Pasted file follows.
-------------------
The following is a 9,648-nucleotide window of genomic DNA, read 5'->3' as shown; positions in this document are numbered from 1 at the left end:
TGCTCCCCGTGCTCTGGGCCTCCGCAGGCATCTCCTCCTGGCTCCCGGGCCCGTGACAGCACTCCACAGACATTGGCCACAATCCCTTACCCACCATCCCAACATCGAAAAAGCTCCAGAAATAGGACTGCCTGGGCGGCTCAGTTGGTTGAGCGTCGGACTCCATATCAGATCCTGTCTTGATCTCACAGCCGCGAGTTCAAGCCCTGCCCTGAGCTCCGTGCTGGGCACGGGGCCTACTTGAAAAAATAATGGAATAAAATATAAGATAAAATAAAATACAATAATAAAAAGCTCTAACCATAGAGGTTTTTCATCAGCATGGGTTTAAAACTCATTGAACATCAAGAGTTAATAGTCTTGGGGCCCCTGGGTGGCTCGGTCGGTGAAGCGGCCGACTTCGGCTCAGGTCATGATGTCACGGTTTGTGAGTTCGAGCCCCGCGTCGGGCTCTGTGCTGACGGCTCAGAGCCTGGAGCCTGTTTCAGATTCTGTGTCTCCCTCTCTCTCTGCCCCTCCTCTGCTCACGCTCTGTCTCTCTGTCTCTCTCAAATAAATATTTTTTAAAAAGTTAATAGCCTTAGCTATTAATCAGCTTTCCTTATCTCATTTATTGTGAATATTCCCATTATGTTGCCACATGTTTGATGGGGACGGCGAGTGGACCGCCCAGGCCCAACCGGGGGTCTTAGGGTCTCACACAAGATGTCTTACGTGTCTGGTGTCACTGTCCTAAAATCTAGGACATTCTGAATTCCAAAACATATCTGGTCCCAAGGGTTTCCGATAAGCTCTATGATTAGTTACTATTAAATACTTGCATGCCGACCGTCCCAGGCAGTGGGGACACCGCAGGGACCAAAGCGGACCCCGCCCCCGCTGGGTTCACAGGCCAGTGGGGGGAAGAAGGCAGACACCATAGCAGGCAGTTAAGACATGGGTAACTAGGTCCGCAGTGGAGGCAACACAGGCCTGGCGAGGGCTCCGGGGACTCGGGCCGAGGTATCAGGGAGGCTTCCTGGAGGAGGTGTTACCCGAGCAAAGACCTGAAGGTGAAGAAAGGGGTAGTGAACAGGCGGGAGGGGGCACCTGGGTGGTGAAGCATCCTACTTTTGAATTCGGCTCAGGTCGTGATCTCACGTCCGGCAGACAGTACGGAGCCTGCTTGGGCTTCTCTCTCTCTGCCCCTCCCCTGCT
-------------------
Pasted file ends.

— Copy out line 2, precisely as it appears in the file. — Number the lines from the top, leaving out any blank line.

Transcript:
TGCTCCCCGTGCTCTGGGCCTCCGCAGGCATCTCCTCCTGGCTCCCGGGCCCGTGACAGCACTCCACAGACATTGGCCACAATCCCTTACCCACCATCCCAACATCGAAAAAGCTCCAGAAATAGGACTGCCTGGGCGGCTCAGTTGGTTGAGCGTCGGACTCCATATCAGATCCTGTCTTGATCTCACAGCCGCGAGTTCAAGCCCTGCCCTGAGCTCCGTGCTGGGCACGGGGCCTACTTGAAAAAATAATGGAATAAAATATAAGATAAAATAAAATACAATAATAAAAAGCTCTAACCATAGAGGTTTTTCATCAGCATGGGTTTAAAACTCATTGAACATCAAGAGTTAATAGTCTTGGGGCCCCTGGGTGGCTCGGTCGGTGAAGCGGCCGACTTCGGCTCAGGTCATGATGTCACGGTTTGTGAGTTCGAGCCCCGCGTCGGGCTCTGTGCTGACGGCTCAGAGCCTGGAGCCTGTTTCAGATTCTGTGTCTCCCTCTCTCTCTGCCCCTCCTCTGCTCACGCTCTGTCTCTCTGTCTCTCTCAAATAAATATTTTTTAAAAAGTTAATAGCCTTAGCTATTAATCAGCTTTCCTTATCTCATTTATTGTGAATATTCCCATTATGTTGCCACATGTTTGATGGGGACGGCGAGTGGACCGCCCAGGCCCAACCGGGGGTCTTAGGGTCTCACACAAGATGTCTTACGTGTCTGGTGTCACTGTCCTAAAATCTAGGACATTCTGAATTCCAAAACATATCTGGTCCCAAGGGTTTCCGATAAGCTCTATGATTAGTTACTATTAAATACTTGCATGCCGACCGTCCCAGGCAGTGGGGACACCGCAGGGACCAAAGCGGACCCCGCCCCCGCTGGGTTCACAGGCCAGTGGGGGGAAGAAGGCAGACACCATAGCAGGCAGTTAAGACATGGGTAACTAGGTCCGCAGTGGAGGCAACACAGGCCTGGCGAGGGCTCCGGGGACTCGGGCCGAGGTATCAGGGAGGCTTCCTGGAGGAGGTGTTACCCGAGCAAAGACCTGAAGGTGAAGAAAGGGGTAGTGAACAGGCGGGAGGGGGCACCTGGGTGGTGAAGCATCCTACTTTTGAATTCGGCTCAGGTCGTGATCTCACGTCCGGCAGACAGTACGGAGCCTGCTTGGGCTTCTCTCTCTCTGCCCCTCCCCTGCT